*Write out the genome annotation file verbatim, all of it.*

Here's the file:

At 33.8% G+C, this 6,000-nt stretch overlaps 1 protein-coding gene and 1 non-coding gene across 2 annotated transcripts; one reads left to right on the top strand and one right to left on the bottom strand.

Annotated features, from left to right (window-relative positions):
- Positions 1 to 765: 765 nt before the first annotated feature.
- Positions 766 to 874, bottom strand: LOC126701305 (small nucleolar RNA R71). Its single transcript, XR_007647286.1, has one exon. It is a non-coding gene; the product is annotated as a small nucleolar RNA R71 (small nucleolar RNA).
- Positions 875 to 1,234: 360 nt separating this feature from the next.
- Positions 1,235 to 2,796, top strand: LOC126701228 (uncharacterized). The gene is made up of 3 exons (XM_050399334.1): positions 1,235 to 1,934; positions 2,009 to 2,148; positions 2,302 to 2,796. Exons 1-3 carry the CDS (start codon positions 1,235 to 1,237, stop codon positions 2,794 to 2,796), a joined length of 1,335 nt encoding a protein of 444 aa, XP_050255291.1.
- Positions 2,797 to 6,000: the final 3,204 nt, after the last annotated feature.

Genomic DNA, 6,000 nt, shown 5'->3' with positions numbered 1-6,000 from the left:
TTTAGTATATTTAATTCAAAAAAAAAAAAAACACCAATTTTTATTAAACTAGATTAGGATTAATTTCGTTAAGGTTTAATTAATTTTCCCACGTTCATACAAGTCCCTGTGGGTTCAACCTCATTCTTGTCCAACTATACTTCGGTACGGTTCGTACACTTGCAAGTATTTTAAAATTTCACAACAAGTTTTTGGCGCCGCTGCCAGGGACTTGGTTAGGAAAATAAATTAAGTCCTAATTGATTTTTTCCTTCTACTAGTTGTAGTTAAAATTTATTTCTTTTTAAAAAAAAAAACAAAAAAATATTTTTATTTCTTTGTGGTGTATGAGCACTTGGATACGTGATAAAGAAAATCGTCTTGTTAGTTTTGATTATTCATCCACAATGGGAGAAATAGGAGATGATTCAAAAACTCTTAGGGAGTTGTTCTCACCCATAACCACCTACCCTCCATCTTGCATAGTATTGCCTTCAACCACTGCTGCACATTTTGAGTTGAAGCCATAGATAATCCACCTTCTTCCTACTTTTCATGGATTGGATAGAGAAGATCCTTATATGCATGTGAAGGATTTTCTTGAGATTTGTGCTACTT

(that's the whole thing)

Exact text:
At 33.8% G+C, this 6,000-nt stretch overlaps 1 protein-coding gene and 1 non-coding gene across 2 annotated transcripts; one reads left to right on the top strand and one right to left on the bottom strand.

Annotated features, from left to right (window-relative positions):
- Positions 1 to 765: 765 nt before the first annotated feature.
- Positions 766 to 874, bottom strand: LOC126701305 (small nucleolar RNA R71). Its single transcript, XR_007647286.1, has one exon. It is a non-coding gene; the product is annotated as a small nucleolar RNA R71 (small nucleolar RNA).
- Positions 875 to 1,234: 360 nt separating this feature from the next.
- Positions 1,235 to 2,796, top strand: LOC126701228 (uncharacterized). The gene is made up of 3 exons (XM_050399334.1): positions 1,235 to 1,934; positions 2,009 to 2,148; positions 2,302 to 2,796. Exons 1-3 carry the CDS (start codon positions 1,235 to 1,237, stop codon positions 2,794 to 2,796), a joined length of 1,335 nt encoding a protein of 444 aa, XP_050255291.1.
- Positions 2,797 to 6,000: the final 3,204 nt, after the last annotated feature.

Genomic DNA, 6,000 nt, shown 5'->3' with positions numbered 1-6,000 from the left:
TTTAGTATATTTAATTCAAAAAAAAAAAAAACACCAATTTTTATTAAACTAGATTAGGATTAATTTCGTTAAGGTTTAATTAATTTTCCCACGTTCATACAAGTCCCTGTGGGTTCAACCTCATTCTTGTCCAACTATACTTCGGTACGGTTCGTACACTTGCAAGTATTTTAAAATTTCACAACAAGTTTTTGGCGCCGCTGCCAGGGACTTGGTTAGGAAAATAAATTAAGTCCTAATTGATTTTTTCCTTCTACTAGTTGTAGTTAAAATTTATTTCTTTTTAAAAAAAAAAACAAAAAAATATTTTTATTTCTTTGTGGTGTATGAGCACTTGGATACGTGATAAAGAAAATCGTCTTGTTAGTTTTGATTATTCATCCACAATGGGAGAAATAGGAGATGATTCAAAAACTCTTAGGGAGTTGTTCTCACCCATAACCACCTACCCTCCATCTTGCATAGTATTGCCTTCAACCACTGCTGCACATTTTGAGTTGAAGCCATAGATAATCCACCTTCTTCCTACTTTTCATGGATTGGATAGAGAAGATCCTTATATGCATGTGAAGGATTTTCTTGAGATTTGTGCTACTT